Join Jess Stratton for an in-depth discussion in this video Installing and maintaining antivirus software, part of Learning Computer Security and Internet Safety.
- Every computer needs to have anti-virus software installed. It's designed to constantly scan files that you download, open, and access. Windows 8 and 8.1 comes with a built-in virus protection called Windows Defender. If you're using any other version of Windows, you can download Microsoft Security Essentials to get the same protection. You can download it by searching the Microsoft website or doing a Google search for Microsoft Security Essentials. From here, you can click the purple 'Download Now' button, and then follow the instructions to download it and install it on your computer.
You can also instead choose to use any other virus protection that you prefer, such as, "(mumbles)" McAfee. At the end of the day, it's your computer, and it should be your personal preference as long as you make sure that you have some sort of anti-virus that's running. It's also important that you only pick one anti-virus app that scans your computer in real time. You'll run into trouble with more than one running because they'll constantly be trying to access and scan the same file. Because I'm using 8.1, I'm going to be using the default Windows Defender software.
Now, this is going to give me real time file protection against viruses, but to space save on the Internet, while I'm browsing, I also need spyware, adware, and other intrusion detection software. For this, I highly recommend Malwarebyte's Anti-Malware and you can download that from malwarebytes.org. You can run this for free as a one time spyware removal utility if your system runs into trouble, but it's worth it to purchase the extra protection to keep it running and updated all the time.
This won't interfere with your existing anti-virus program. They work together to scan completely different things. It's also very important that it's not just enough to have an anti-virus app on your computer. Even if it's running and doing real time scanning, it needs to run a full scan at least once a week. Windows 8 will automatically scan your computer. To find out when that happens, let's go to the system maintenance settings. We do that by opening the Charms bar, clicking 'Search', and start typing 'Maintenance'. In the search results, click 'Change automatic maintenance settings'.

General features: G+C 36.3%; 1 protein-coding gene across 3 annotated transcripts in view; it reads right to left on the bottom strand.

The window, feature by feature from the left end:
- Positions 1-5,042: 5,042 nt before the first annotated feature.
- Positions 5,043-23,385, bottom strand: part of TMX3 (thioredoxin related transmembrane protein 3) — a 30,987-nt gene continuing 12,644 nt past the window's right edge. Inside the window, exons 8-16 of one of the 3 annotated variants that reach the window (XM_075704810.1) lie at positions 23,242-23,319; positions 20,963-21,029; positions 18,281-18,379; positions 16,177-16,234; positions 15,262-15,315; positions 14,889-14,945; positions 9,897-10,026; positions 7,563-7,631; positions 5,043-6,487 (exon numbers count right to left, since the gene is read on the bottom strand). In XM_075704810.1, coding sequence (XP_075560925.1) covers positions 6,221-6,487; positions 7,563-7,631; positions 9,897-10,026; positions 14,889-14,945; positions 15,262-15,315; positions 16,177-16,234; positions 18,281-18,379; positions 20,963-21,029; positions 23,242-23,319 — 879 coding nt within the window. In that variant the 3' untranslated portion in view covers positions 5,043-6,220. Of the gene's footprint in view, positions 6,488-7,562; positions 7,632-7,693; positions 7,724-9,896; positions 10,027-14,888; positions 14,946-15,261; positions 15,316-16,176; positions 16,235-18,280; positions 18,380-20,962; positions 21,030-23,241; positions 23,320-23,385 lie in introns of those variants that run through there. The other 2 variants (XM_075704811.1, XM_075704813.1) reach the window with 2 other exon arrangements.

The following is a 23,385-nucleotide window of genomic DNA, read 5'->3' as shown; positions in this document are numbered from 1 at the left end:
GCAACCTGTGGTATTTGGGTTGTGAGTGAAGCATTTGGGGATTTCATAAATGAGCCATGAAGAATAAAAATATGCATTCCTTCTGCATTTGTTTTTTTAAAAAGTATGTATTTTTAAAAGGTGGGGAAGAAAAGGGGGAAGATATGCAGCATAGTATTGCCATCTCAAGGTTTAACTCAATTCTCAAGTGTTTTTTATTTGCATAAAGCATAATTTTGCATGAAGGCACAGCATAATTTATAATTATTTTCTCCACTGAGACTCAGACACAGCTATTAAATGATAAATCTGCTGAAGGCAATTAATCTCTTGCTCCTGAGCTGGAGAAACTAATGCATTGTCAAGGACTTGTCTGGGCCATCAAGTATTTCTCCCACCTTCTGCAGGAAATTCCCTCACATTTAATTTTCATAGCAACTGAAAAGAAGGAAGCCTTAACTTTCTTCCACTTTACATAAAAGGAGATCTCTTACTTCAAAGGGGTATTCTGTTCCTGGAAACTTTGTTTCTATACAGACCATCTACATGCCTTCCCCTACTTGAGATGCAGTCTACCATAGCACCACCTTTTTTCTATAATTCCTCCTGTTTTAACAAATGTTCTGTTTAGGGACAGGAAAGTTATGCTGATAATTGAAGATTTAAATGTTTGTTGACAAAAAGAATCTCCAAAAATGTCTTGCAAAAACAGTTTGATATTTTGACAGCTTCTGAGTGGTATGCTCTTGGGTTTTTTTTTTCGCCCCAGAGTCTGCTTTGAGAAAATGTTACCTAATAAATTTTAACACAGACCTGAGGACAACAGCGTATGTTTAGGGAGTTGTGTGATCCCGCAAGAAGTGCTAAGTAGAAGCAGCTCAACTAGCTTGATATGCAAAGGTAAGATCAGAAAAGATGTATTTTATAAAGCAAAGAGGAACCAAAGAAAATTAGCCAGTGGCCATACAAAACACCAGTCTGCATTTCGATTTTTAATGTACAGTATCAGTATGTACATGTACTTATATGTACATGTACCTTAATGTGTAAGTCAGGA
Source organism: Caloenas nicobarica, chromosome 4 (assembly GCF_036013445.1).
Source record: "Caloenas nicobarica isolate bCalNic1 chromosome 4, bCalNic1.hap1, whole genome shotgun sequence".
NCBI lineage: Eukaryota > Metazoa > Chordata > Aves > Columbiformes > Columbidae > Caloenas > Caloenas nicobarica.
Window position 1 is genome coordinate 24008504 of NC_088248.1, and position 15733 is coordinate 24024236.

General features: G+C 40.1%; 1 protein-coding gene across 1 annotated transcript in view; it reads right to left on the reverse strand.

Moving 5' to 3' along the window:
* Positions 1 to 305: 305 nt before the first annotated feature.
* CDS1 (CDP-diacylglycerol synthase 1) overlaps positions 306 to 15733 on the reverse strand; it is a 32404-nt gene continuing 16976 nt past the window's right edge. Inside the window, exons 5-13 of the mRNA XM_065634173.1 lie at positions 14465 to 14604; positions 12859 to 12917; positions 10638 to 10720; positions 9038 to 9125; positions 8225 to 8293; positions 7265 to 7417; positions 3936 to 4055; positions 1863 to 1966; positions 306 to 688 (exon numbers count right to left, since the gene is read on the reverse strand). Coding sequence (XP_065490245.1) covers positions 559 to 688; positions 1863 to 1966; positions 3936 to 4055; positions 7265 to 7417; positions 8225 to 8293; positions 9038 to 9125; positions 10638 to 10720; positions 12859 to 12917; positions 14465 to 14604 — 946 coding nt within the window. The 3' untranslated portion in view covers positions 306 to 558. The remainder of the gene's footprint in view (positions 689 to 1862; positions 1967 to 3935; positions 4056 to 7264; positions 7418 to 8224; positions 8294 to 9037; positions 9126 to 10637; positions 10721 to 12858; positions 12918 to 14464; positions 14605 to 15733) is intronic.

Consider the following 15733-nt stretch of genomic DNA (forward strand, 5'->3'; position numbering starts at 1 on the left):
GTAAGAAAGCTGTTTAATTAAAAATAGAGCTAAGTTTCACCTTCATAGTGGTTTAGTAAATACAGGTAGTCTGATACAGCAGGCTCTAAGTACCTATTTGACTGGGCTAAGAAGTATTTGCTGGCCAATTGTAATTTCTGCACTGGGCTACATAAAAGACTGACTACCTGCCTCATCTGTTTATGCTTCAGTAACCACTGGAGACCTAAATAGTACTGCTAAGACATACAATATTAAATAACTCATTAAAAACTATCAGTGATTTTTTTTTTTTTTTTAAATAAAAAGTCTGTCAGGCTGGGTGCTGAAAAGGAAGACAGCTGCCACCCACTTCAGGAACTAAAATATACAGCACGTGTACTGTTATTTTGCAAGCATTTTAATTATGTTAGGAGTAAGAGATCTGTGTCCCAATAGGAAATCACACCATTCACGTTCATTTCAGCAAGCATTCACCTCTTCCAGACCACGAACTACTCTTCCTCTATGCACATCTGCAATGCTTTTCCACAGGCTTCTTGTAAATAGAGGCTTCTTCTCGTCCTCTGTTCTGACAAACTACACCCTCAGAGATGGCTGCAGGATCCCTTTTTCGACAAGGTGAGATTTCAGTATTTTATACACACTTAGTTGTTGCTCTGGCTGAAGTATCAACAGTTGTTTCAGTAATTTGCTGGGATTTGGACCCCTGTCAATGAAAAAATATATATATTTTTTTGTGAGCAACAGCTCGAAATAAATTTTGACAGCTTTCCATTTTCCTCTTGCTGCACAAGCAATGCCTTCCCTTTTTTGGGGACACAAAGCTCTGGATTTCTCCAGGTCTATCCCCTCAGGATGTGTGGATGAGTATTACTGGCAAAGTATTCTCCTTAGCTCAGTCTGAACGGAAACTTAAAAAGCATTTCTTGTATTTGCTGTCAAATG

Your computer is set to run maintenance tasks every day. These tasks include doing things, such as, installing software updates, doing full scans, and other diagnostics. So, right now, by default, your system is set to run a full scan every day at 3AM. Now, if your computer happens to be turned off at 3AM, then the next time your computer is idle, it will scan it. I'll click the 'X' in the top right hand side to close out of this. Finally, you can always run a scan manually, whenever you feel like you need it.
Your system might be acting a little different, or you could be running into problems. To do that, open the Charms bar again, and this time, search for 'Windows Defender'. Click 'Windows Defender' from the search results, and this is going to bring up the scan box. Now, this is the same box that you'll get if you downloaded and installed Microsoft Security Essentials on a different version of Windows. To run a scan at any time, you can first choose your scan options. For example, a quick scan will take much less time, and it scans the area where most viruses commonly hangout.
A full scan will take much longer, and will thoroughly scan every file on your computer. When you've made your choice, click 'Scan Now', and your computer will start to do a manual scan. So, the first step when your system starts acting funny should always be running a scan on your anti-virus software.
- Installing updates
- Using antivirus software and protecting against viruses
- Enabling Windows Firewall
- Using password-management software
- Encrypting files that contain sensitive data
- Securing your router and protecting the SSID
- Understanding the signs of a secure website
- Checking settings for Internet Explorer, Firefox, Chrome, and Safari
- Unsubscribing from email subscriptions
- Reviewing site privacy settings
- Browsing on a public computer
- Understanding cookies
- Protecting other people's names and locations
- Fact-checking email warnings